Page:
Any group can first be characterized by what we might call its "commonalities," all those things that members have in common. Typically these are common backgrounds, common interests, common circumstances, common values, common problems, and, most of all, common needs. A social system is a group of people who have pooled their resources to satisfy needs they have in common. These common things bind them together psychologically so that "mine" becomes "ours" and "self-interest" becomes "our common interest." This arrangement is usually very beneficial for all concerned, but sometimes it gets in the way, especially when new ideas and new ways of doing things are introduced from outside. When this happens, the members of the group have to decide individually or collectively whether or not the new thing threatens the common good. At this point, all these common values, beliefs, interests, and backgrounds become either potential barriers to change or sometimes conduits or facilitators of change.
Social organization, by its very nature, is conservative and protective; it is supposed to keep some potential "innovations" out for the preservation of the common good, and, when it lets such things come in, they are supposed to be "acceptable," which usually means "what we are accustomed to." Thus, the structure of the group is a kind of filtering mechanism. Various members are needed to "sniff out" new ideas, to expel dangerous ones, or to make initial and final decisions about "acceptability" for the group as a whole. Sometimes different people are appointed or self-appointed to fill each of these filtering functions.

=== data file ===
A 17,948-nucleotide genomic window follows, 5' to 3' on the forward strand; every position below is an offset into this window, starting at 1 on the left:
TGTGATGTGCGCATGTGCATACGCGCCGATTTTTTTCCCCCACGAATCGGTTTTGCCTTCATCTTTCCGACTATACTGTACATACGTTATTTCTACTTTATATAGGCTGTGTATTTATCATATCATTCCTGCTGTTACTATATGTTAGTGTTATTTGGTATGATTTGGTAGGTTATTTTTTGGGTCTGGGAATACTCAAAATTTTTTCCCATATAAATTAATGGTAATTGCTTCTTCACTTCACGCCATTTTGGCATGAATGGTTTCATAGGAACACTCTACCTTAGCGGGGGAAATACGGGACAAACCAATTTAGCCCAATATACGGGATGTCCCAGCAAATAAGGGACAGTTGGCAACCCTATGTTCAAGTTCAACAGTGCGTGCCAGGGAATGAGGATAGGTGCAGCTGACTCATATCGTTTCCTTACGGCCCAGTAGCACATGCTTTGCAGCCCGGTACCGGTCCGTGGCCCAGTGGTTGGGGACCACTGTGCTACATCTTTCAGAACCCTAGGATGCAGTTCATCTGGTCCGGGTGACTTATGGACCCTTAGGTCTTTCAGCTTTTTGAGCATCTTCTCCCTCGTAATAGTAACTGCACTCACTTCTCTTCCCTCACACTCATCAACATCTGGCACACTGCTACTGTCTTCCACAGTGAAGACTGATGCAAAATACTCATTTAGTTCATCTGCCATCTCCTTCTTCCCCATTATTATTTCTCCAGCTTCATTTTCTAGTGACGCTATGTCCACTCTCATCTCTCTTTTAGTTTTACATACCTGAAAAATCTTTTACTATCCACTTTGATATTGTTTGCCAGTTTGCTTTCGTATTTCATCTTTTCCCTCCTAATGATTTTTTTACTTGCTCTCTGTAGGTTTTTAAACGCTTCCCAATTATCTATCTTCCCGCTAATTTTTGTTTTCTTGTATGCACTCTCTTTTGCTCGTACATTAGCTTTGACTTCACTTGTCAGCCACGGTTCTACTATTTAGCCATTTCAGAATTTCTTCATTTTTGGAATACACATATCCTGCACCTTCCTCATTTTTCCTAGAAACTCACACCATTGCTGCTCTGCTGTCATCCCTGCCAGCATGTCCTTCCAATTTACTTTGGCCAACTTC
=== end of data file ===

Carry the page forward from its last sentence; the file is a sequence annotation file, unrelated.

It is worth noting that all biological organisms, even down to the single cell, have these boundary-maintaining characteristics and have sub-elements with similar sniffing and expelling capabilities.
The first step for the change agent who wants to gain the acceptance of the group is to find out what kinds of barriers are most important and what kinds of filters are used to maintain the status quo. We cannot generalize too much beyond this for all groups because some are very open to new ideas while others will admit almost nothing new.
So, who are these key actors or gatekeepers to change?
The website's content is relevant to today's business, education, government and non-profit organizations as they attempt to implement new ideas and innovations in their organizations. It also provides case studies to help help understand the roles of Change Agents and the processes related to Change.